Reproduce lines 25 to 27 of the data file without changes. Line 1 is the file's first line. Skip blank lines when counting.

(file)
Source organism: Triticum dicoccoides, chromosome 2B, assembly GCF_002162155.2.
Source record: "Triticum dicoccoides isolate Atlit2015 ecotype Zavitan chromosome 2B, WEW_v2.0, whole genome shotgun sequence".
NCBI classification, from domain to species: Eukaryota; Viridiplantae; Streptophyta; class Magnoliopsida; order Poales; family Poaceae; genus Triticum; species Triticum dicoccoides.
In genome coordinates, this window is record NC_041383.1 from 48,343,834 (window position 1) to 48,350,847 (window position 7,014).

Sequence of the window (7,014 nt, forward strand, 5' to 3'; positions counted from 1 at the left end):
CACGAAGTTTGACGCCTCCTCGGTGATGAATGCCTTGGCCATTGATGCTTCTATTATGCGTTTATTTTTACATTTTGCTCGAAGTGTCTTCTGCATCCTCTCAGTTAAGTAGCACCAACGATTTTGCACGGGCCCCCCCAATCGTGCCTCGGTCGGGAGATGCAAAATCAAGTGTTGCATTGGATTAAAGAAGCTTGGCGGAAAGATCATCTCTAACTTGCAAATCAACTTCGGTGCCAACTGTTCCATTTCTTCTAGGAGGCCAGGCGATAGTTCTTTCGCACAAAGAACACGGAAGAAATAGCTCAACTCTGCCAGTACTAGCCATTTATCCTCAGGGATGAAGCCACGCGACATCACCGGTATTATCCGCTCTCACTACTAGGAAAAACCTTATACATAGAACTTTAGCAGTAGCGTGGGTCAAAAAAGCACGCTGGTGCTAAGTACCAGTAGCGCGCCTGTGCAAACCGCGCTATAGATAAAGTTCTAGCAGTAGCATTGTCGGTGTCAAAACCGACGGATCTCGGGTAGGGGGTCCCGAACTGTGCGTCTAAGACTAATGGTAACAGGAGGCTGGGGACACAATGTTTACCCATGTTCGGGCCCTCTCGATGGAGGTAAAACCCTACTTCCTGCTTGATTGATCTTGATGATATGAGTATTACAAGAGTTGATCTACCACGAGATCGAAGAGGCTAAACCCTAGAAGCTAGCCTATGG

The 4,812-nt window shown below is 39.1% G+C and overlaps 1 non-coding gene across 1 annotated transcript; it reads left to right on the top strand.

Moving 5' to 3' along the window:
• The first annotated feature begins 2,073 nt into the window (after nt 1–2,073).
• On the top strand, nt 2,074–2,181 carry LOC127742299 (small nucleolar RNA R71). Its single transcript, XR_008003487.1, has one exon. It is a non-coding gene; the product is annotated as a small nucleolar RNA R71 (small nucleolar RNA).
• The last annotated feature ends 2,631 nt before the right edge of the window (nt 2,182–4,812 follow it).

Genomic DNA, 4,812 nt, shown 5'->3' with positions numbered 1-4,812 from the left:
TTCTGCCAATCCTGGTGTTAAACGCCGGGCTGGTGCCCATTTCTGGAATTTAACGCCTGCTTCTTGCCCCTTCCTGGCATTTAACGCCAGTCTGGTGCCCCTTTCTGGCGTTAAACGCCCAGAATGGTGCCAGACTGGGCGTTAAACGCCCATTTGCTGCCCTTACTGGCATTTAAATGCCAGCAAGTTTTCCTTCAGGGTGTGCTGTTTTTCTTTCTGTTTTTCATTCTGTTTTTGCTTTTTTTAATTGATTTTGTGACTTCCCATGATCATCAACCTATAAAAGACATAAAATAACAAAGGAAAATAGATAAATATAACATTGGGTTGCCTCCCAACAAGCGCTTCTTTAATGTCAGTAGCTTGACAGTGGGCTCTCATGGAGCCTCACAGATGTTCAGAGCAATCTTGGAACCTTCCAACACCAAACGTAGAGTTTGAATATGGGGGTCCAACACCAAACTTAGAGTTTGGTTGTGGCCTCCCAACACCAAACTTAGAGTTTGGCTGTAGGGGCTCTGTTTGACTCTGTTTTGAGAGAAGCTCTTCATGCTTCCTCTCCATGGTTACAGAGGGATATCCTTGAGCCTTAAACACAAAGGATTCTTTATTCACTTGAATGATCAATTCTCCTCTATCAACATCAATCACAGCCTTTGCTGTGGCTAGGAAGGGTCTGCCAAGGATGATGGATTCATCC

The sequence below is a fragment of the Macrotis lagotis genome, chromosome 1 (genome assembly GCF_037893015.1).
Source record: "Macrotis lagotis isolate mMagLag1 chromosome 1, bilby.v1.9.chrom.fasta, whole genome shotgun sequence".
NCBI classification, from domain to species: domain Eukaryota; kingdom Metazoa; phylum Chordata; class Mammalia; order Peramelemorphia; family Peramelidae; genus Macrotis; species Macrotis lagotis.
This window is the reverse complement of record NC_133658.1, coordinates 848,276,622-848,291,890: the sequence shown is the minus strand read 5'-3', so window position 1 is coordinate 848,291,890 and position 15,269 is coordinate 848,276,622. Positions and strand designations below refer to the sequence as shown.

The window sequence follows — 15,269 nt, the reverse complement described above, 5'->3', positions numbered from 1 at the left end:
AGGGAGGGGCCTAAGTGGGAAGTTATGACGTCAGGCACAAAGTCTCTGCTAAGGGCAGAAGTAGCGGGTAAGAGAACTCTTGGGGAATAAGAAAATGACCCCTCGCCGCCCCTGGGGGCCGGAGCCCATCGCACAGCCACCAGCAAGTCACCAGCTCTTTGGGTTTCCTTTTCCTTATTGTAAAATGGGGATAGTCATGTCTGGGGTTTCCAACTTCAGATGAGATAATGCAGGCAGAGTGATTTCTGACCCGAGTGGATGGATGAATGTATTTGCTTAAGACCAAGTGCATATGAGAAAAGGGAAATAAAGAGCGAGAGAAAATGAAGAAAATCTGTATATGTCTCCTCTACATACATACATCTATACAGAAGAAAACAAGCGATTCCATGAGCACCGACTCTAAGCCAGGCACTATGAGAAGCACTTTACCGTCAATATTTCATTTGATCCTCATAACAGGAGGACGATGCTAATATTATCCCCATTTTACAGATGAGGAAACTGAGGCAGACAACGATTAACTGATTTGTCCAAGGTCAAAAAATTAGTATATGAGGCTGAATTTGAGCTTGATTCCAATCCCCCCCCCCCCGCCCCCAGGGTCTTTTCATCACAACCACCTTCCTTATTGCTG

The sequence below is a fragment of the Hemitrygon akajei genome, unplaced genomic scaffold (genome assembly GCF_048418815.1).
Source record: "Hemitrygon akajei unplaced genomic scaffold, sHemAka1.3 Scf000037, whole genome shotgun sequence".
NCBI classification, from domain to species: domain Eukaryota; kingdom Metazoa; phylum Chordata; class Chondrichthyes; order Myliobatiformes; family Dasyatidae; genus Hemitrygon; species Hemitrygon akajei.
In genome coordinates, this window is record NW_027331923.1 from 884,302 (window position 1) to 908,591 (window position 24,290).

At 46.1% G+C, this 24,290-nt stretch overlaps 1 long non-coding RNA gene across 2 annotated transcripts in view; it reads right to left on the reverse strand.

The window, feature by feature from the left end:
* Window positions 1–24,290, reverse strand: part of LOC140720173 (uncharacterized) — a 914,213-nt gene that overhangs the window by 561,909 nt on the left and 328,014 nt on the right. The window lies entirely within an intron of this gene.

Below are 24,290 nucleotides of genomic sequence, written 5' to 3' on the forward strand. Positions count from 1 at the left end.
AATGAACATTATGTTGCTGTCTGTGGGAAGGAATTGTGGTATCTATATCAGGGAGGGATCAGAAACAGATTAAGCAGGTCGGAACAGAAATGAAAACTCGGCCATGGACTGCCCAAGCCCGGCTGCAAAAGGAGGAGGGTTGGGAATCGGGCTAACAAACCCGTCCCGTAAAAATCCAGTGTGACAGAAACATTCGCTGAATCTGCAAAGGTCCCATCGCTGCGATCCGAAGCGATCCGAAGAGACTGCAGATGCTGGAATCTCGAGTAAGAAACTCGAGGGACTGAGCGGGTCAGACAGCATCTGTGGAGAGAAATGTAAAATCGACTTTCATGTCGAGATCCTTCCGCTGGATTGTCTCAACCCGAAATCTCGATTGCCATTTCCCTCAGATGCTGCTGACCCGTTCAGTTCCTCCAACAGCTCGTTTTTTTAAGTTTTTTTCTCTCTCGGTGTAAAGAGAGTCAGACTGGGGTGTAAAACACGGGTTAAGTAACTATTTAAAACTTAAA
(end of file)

The window, feature by feature from the left end:
* Window positions 1–24,290, reverse strand: part of LOC140720173 (uncharacterized) — a 914,213-nt gene that overhangs the window by 561,909 nt on the left and 328,014 nt on the right. The window lies entirely within an intron of this gene.

Below are 24,290 nucleotides of genomic sequence, written 5' to 3' on the forward strand. Positions count from 1 at the left end.